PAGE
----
Next-generation cancer strategies are based on next-generation gene sequencing (NGS), which paves the way for new techniques and tools to detect mutations and determine patient treatment. A team of Chinese researchers has proposed a more effective strategy for filtering out false positive results, which would improve the accuracy and efficiency of cancer diagnosis and treatment.
The research team proposed DeepFilter, which is a deep learning-based filter for removal False positives in somatic variants in the NGS data.
Their study is published on January 6, 2023 in Science and Technology in Tsinghua.
Finding physical mutations, or changes in normal tissues, are key to understanding fatal genetic diseases of the human genome such as cancer. Next-generation gene sequencing is accelerating the search for somatic mutations through the use of techniques that separate DNA/RNA into multiple fragments and identify sequences in parallel, resulting in thousands or millions of sequences at the same time. This technology improves accuracy while reducing sequencing cost and time.
Powerful ‘communication tools’ comb through NGS data and track tumors or other mutations by comparing sequences to a reference genome from related tissues in the same individual.
VarDict is a physical variable callback tool commonly used in Clinical research. Previous studies have shown that VarDict achieves higher accuracy rates and detects more real variables than similar communication tools. However, VarDict also produces a higher number of false positives than other callers, which may skew the results.
“that mistake percentage Zekun Yin, study author from Shandong University, said that out of 1:10,000 in a genome with 3 billion loci will lead to many false calls, which may lead to inaccurate clinical diagnoses. “However, filtering out true positives may also lead to a missed diagnosis.”
Typically, researchers manually filter out some false positives — a cumbersome and expensive process, which the Chinese research team set out to mitigate.
“It would save a lot of time and money if we introduced an automatic method to effectively filter out most false positives,” said Hao Zhang, study author from Shandong University.
Inspired by recent successes in incorporating machine learning-based methods to call up genetic variants from NGS data, the Chinese research team introduced a deep learning-based variant filter. Dubbed DeepFilter, the filter was designed to effectively filter out false positive variants generated by VarDict while ensuring high call sensitivity.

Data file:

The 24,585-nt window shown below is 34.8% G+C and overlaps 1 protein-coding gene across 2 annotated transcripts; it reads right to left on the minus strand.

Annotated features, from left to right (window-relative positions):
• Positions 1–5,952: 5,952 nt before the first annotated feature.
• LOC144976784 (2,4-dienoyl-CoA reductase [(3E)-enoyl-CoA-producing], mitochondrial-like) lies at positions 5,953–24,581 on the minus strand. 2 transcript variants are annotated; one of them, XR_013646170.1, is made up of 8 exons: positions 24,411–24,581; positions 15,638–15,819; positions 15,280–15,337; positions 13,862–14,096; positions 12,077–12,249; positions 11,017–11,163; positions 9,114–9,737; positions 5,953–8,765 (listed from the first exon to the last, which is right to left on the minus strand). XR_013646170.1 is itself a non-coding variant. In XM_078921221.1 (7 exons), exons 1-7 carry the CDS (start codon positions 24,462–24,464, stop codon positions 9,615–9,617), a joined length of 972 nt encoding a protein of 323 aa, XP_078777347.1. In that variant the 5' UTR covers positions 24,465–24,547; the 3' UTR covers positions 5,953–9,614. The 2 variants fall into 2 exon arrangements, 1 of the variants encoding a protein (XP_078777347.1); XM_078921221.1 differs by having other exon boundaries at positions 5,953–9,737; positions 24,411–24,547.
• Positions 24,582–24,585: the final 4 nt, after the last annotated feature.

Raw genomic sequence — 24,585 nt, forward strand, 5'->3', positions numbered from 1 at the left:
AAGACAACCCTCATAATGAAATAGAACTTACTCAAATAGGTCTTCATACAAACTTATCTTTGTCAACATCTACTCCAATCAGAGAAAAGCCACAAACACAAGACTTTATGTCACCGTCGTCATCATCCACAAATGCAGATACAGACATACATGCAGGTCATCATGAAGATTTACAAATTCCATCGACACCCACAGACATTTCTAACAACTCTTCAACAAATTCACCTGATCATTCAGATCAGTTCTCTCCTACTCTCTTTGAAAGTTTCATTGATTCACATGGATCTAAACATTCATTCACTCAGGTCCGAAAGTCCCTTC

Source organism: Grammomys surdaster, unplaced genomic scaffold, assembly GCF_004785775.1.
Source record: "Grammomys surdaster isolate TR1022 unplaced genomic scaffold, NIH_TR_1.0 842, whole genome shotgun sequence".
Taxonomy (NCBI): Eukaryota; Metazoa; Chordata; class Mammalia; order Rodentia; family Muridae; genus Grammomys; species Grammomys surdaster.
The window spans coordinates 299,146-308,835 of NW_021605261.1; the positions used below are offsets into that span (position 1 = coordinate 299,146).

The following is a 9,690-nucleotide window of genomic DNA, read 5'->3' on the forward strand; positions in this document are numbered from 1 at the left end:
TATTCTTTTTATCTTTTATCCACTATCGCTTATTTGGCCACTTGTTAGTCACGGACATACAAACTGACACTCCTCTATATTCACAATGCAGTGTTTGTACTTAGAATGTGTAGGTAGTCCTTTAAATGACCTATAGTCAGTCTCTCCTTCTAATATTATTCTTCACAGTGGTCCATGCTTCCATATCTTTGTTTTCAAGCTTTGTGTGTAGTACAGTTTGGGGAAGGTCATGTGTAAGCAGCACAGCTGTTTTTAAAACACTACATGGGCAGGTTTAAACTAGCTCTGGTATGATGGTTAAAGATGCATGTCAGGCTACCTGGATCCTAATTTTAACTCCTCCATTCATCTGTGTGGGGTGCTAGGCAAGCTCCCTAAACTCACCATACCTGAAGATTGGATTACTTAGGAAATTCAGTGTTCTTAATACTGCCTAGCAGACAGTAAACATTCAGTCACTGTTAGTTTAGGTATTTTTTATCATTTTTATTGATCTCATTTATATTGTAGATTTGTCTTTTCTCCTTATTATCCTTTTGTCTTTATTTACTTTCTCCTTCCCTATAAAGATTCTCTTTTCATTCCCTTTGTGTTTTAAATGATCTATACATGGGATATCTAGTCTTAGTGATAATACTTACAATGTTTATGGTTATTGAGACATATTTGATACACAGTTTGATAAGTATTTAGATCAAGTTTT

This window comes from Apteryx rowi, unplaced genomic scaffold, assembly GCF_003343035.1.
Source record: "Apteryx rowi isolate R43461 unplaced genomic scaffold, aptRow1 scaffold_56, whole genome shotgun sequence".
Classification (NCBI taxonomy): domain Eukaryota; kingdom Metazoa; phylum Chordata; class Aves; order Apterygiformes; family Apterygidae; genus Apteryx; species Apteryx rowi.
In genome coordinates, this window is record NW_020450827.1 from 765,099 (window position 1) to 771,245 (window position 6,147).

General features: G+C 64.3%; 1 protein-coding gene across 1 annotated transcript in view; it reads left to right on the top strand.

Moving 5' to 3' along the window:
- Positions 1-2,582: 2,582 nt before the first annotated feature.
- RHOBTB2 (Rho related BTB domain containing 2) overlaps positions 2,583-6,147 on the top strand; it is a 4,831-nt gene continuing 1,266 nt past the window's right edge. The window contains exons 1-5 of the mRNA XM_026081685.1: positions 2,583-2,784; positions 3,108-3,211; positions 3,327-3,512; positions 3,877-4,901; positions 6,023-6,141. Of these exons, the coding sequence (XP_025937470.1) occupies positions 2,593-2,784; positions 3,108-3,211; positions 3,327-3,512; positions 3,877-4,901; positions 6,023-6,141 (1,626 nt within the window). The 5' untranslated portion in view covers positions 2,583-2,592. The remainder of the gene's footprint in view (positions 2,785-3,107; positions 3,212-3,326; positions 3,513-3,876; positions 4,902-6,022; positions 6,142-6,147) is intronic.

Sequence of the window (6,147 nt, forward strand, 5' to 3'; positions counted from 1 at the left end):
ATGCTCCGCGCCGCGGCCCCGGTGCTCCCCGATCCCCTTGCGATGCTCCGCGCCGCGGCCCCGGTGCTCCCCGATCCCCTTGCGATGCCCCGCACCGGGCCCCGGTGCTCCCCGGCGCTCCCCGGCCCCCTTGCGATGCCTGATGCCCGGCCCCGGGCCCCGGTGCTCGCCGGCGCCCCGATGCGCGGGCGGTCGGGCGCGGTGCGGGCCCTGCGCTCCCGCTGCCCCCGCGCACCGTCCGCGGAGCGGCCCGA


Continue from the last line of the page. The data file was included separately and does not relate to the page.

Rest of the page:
DeepFilter treats the task of distinguishing whether a variable is true or false as a binary classification problem. The researchers used three types of datasets to train and test the DeepFilter: real-world normal tumor sample data, a combination of gold standard data, and synthetic data.
Experimental results based on both synthetic and global NGS data have been promising:
“DeepFilter outperforms other filters in terms of false-positive variant filtering tasks, making VarDict more valuable in practical clinical research and greatly facilitating downstream analysis in biological research and patient treatment,” Zhang said.
The team plans to dig deeper into the false positive problem alternative Filtering, specifically looking at the positive and negative sample imbalance problem and integrating other machine learning and Deep learning filter methods.
“Our ultimate goal is to solve the problem of operating efficiency and accuracy of contrast recall and provide the latest contrast detection tool,” Yin said.
Hao Zhang et al., DeepFilter: a deep learning-based variable filter for VarDict, Science and Technology in Tsinghua (2023). DOI: 10.26599/TST.2022.9010032
Provided by Tsinghua University Press
the quote: A deep learning filter improves accuracy of detecting cellular mutations and accuracy of cancer diagnosis (2023, February 1) Retrieved February 1, 2023 from https://medicalxpress.com/news/2023-02-deep-learning-filter-precision-cell -mutation. html
This document is subject to copyright. Apart from any fair dealing for the purpose of private study or research, no part may be reproduced without written permission. The content is provided for informational purposes only.